Then came the main event.
Chichen Itza isn’t the biggest site in the world and can be fully explored in an hour without a guide. As part of the tour however, we did have a guide who tried his best to build suspense and climax with his telling of old Mayan stories and traditions, but ended up with everyone in the group just wishing he would end the story quickly, so hot was the scorching sun.
It was interesting to hear about ‘death quidditch’, a ball game played with a 3kg ball that had to be put through a ring some 10m above the ground by your team before
Ball Court, Chichen ItzaBall Court, Chichen ItzaBall Court, Chichen Itza

Where young Mayan boys would play 'death quidditch'.
your opponents, without touching the ball directly. If you were born between the 21st and the 25th of July each year, then would have to participate in this game when you reached a certain age. If your team loses, then you and your family are all separated and sold off as slaves to other families in the community. If your team won, then you would be decapitated as a sacrifice to the gods and your family would gain a higher social status and untold riches. So the stakes were about as high as you could get and in my opinion, the players were in a lose-lose situation. Shame and separation from your family, or death. Basically, if you were born between the 21st and 25th July, you were f*cked!
This sounded like a very similar game with similar stakes, played by the Incas that I read about in Peru. Perhaps they are somehow related?
Other interesting stories included how royal families would elongate the heads of their children when they were babies using a device made of wooden planks, resulting in royal kids having alien-like shaped heads similar to the titled artefact in Indiana Jones & The Kingdom Of The
Relief, Chichen ItzaRelief, Chichen ItzaRelief, Chichen Itza

Etched into one of the buildings in Chichen Itza.
Crystal Skull; and the sacrifice of beautiful women to the gods whenever natural disasters occurred.
The site’s showpiece however, is the main temple. Not as high as some of the temples in Tikal, it is nevertheless a grandiose, breathtaking structure that also has high level of intrigue.
Firstly, if you stand right in front of the staircase and clap your hands, a bird-like echo would then come back out of the temple. It is said that this effect was deliberately created by the Mayans when the temple was built.
Secondly, the temple you see today is actually built over another older temple, which in turn is built over a recently discovered cenote. National Geographic are in fact going to broadcast live, the moment when divers go into the cenote for the first time later this year.
Lastly, at both of the equinoxes during the year, the contours of the temple create shadows from the sun that make it look like a snake is coming out of the top of the temple and is slithering down the outside of it towards the ground. How cool and impressive.
You used to be able to climb the steps of the main temple and

Colourful colonial town which is like a lot of other colourful colonial towns in Central America.
even go inside it, which was apparently like an Indiana Jones adventure. Like some of the pyramids in Egypt, the passages are apparently very small. Then an American tourist decided to fall down and die from the top of the temple and now no-one is allowed up or inside it. Damn.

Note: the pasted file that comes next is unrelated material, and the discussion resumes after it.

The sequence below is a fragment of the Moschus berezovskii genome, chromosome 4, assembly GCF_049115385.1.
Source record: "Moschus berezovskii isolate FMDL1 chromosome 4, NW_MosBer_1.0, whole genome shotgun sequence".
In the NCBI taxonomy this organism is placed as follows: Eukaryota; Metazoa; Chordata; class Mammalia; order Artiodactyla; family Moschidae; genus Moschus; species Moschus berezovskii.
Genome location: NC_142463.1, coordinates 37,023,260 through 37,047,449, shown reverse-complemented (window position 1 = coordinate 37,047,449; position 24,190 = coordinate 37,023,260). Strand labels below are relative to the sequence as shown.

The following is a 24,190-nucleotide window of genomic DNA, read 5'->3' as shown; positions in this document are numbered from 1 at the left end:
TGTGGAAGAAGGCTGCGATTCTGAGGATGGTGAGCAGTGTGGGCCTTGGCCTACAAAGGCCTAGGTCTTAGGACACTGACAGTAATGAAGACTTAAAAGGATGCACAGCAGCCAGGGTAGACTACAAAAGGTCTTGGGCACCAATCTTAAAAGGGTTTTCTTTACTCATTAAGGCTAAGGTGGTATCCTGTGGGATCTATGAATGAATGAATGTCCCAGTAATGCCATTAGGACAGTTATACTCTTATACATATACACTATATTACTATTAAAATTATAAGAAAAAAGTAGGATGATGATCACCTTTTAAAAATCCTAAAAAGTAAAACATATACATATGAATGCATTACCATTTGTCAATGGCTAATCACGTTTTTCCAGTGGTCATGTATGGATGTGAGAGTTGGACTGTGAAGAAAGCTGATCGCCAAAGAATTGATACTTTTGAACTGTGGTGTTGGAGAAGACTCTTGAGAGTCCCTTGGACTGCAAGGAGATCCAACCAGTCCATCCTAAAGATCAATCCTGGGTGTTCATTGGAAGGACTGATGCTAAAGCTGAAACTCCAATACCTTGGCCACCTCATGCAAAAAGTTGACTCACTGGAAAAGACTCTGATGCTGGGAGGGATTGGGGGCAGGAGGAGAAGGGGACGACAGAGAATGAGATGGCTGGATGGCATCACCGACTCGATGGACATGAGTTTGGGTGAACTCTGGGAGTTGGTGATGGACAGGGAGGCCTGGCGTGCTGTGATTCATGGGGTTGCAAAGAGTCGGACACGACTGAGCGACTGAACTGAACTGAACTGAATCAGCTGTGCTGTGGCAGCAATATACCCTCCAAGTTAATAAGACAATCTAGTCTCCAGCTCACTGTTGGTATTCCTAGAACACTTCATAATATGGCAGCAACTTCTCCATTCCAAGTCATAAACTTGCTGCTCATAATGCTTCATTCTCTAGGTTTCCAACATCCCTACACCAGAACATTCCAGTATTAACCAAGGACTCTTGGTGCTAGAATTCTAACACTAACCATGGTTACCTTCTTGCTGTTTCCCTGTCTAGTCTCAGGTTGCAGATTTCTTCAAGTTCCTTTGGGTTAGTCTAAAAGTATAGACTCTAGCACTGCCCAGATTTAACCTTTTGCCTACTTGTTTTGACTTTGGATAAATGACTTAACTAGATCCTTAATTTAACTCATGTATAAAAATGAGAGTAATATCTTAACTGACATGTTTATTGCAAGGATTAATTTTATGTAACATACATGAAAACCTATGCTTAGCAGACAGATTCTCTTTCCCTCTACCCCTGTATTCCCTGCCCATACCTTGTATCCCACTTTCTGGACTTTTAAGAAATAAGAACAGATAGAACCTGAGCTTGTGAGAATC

Impressive as it is, Chichen Itza has unfortunately, sold its soul somewhat. There are so many visitors and so many handicraft salesmen inside the site bothering you to buy their stuff at every turn. I guess it is a way of letting the local population try to make some sort of living off the tourism generated.
For me however, Tikal has a much better ambience and atmosphere and takes the prize as my favourite set of ruins in Central America.

On the way back to Tulum, we stop at the pretty colonial town of Valladolid. But once you’ve seen one cute, colourful, colonial town, you’ve seen them all. For Valladolid, see Antigua and Granada. The town reminded me a lot of Trujillo, in Peru.

I then moved on from Tulum to Playa del Carmen where on arrival, I walked down the famous shopping street of Quinta Avenida – “5th Avenue”. It became immediately
Shopping Mall, Playa del CarmenShopping Mall, Playa del CarmenShopping Mall, Playa del Carmen

All the luxury brands are here - Playa del Carmen is probably the most glitzy of all the resort towns on the Yucatan.
clear that Tulum in comparison, was a tranquil place. Two glitzy shopping malls reside on this pedestrian street as well as shops such as Tag Heuer, H&M, Bershka and Sephora. This was a glamour holiday destination. Hammering this point home, were the Ibiza-like beachfront clubs and the eyesores that were the beachfront resorts.
Everything also felt very Americanised – or Americanized, if you will – and the number of white families and loud American tourists reinforced this feeling that we may as well be in Florida.
With its proximity to the US, Canada and to an extent, Europe, it makes sense that this is a place where mainly short-term vacationers come to relax, and/or party. With groups of said vacationers renting out villas and package tourists sipping cocktails on their deckchairs, their holiday was the complete opposite of mine. I was also a little on the backpacker breadline given my recent wallet theft and under-budgeting – so while I was scratching around trying to find enough loose change to buy myself a couple of tacos for dinner, I didn’t much appreciate seeing the couple next to me eating only half their dinner while I was still starving having already eaten
Beach, Playa del CarmenBeach, Playa del CarmenBeach, Playa del Carmen